The growing number of people who prefer to store their money and shop with prepaid cards and mobile wallets should be better protected from fraud and errors by this time next year.
The Consumer Financial Protection Bureau recently finalized a rule that limits losses when funds are stolen or cards are lost; requires mistakes to be investigated and resolved; and provides free, easy access to account terms and balances.
“This rule closes loopholes and protects prepaid consumers when they swipe their card, shop online or scan their smartphone,” bureau Director Richard Cordray said. “And it backs up those protections with important new disclosures to let consumers know before they owe.”
Prepaid cards, which include brands such as GreenDot, Netspend and Walmart MoneyCard, and electronic prepaid services such as PayPal and Google Wallet are growing in popularity. Some people use them for convenience. Others use them because they shun traditional banking products.
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Prepaid cards can be purchased at stores and loaded with money by the cardholder or someone else at the point of sale, or by transferring it online. Cards also may be provided by an employer for payroll purposes, or by a government agency for student financial aid and unemployment and public assistance benefits.
The cards can be used to store and receive money, withdraw cash at ATMs, make payments online or in stores, or send money to other people.
Mobile wallets can be loaded with funds from bank accounts or credit cards and used to make purchases online and in stores, or to send money to others.
While many cards and mobile wallets already offer protections, the level has varied, according to Consumers Union, the public advocacy arm of Consumer Reports that had been lobbying for changes for more than a decade.
“Millions of Americans rely on prepaid cards every day to pay their bills and manage their finances,” Consumers Union attorney Christina Tetreault said. “But not all prepaid cards are created equal, and consumers have lacked the legal safeguards they deserve to protect their money. Now consumers will be able to compare cards more easily to find the most affordable option and have the peace of mind that their money will be safe if their card is lost or stolen.”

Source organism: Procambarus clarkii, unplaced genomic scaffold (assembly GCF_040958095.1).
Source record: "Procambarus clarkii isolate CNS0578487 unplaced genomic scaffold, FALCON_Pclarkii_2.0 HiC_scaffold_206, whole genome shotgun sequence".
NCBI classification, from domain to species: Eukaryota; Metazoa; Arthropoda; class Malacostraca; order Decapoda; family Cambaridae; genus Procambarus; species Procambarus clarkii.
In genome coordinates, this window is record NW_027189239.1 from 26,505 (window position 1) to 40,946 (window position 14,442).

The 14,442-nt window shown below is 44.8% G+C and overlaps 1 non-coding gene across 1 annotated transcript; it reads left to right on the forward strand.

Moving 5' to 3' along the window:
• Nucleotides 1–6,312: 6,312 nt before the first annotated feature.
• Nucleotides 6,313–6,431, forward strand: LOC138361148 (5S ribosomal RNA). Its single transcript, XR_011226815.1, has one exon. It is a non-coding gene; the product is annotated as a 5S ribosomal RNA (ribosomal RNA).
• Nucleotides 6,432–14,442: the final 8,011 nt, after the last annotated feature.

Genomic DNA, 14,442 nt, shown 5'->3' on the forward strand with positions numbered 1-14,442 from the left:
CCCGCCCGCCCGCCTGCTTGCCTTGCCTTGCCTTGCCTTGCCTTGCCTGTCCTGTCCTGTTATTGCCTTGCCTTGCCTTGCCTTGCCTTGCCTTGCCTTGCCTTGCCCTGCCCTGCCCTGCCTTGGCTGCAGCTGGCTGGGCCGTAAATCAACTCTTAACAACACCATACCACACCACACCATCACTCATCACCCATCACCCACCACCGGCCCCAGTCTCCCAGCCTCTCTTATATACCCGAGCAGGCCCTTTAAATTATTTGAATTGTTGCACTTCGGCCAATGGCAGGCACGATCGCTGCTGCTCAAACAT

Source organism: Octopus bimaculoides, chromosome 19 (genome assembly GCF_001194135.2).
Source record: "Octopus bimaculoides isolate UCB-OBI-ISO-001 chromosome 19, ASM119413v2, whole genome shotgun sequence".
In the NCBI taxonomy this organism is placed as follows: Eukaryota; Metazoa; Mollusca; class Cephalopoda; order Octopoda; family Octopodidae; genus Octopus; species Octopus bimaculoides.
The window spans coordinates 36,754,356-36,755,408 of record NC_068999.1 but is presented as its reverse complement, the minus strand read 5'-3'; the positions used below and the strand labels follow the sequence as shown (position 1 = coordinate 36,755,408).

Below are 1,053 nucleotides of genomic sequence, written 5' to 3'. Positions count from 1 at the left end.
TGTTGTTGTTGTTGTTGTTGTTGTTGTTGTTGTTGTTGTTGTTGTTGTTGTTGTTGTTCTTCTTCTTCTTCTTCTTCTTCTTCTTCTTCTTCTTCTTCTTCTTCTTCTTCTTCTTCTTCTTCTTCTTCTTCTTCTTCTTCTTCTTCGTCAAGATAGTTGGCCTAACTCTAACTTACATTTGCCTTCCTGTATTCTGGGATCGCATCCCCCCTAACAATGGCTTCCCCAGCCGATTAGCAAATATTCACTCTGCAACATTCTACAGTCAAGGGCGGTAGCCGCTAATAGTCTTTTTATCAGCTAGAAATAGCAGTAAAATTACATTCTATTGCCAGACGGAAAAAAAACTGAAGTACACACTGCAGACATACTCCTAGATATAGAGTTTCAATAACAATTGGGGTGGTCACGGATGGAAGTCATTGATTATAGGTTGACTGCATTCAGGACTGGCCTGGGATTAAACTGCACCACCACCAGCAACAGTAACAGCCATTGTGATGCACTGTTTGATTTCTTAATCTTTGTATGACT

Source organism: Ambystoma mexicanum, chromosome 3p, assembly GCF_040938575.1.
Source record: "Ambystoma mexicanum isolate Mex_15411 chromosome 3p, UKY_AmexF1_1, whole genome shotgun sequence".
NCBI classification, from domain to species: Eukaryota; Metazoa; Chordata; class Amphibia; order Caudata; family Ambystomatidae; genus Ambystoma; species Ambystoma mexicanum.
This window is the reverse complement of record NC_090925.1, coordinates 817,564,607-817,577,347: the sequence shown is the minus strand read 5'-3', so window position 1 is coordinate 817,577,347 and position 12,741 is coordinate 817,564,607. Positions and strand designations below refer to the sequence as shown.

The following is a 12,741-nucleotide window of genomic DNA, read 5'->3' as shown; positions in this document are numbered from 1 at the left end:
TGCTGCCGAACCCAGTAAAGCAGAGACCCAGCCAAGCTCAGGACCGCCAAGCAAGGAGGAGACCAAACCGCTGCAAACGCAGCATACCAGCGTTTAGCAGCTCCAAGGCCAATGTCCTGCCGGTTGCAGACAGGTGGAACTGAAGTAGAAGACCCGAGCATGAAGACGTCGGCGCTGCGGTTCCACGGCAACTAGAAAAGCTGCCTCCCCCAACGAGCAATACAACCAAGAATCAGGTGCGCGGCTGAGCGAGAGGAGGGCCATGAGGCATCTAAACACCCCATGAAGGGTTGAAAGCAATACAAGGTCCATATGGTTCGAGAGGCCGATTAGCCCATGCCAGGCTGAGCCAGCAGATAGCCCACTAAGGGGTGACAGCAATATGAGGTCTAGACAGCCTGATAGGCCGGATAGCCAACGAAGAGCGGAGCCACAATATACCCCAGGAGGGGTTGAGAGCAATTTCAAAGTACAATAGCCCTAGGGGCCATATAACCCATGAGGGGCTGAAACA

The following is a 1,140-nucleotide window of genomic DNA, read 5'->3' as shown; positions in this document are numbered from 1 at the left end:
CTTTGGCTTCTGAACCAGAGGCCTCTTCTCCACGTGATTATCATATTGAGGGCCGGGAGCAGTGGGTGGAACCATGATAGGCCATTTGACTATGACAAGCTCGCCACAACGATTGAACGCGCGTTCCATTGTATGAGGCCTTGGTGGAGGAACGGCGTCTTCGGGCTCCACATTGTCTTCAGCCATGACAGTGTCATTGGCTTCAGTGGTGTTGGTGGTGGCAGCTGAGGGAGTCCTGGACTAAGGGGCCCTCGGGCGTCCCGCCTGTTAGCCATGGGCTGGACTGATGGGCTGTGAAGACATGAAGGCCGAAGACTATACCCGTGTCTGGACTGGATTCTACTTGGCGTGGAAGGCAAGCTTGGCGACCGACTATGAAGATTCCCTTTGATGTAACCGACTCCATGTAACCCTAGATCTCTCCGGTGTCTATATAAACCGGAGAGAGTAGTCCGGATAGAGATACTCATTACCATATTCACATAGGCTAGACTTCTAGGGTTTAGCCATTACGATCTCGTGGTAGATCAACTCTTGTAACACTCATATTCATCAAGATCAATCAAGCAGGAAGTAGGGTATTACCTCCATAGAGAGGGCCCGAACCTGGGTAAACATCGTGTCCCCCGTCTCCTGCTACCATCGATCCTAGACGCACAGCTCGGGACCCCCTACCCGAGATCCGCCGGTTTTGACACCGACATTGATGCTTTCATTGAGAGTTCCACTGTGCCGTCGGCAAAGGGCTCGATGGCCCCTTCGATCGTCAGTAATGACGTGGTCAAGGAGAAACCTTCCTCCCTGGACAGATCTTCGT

By 2018, the total dollar value loaded to cards is expected to reach $121 billion, according to the Consumer Financial Protection Bureau. In 2003, it was less than $1 billion.
The cards haven’t been easy for everyone to use.
Last year, I wrote about a Lower Saucon Township, Pennsylvania, man who agreed to accept his tax refund on a prepaid card and then worried he’d exposed himself to being charged fees to access his money.
I looked into it and determined he wouldn’t have to pay fees, but his card didn’t do a good job of explaining that. The term booklet that came with the card didn’t explain all of the ways it could be used at no cost. Additional information was available only online.
The new rule is designed to resolve those problems.
Access to terms has been limited in the past because disclosures often are inside the packaging for cards bought at stores, or may be hard to find on websites, the Consumer Financial Protection Bureau said. The new rule will require commonly charged fees to be disclosed on the outside of packages and more detailed information to be published online.
Prepaid account holders typically don’t get mailed statements as they would with a checking account. The rule requires financial institutions to provide account information such as balances and transaction history for free by phone, online or in writing if requested. Some already provide that information.
Financial institutions must investigate complaints from account holders about fraudulent charges or errors, just as a bank would. If the investigation would take time, customers must be offered provisional credit for the disputed amount.
People who lose a prepaid card or find unauthorized charges will be liable for only up to $50 if they report the problem promptly. Many prepaid services already protect their customers against all losses, such as one I experienced a few years ago when my PayPal account was hacked.
“These important new protections fill gaps in the law for consumers,” Cordray said. “The rapidly growing ranks of prepaid users deserve a safe place to store their money and a practical way to carry out their financial transactions.”
If a prepaid card or service allows people to exceed their deposited balance and buy on credit, the new rule requires the service to ensure the customer has the ability to repay before issuing a credit line. During the first year a credit account is open, total fees for credit features cannot exceed 25 percent of the credit limit.
Most provisions of the rule take effect Oct. 1, 2017.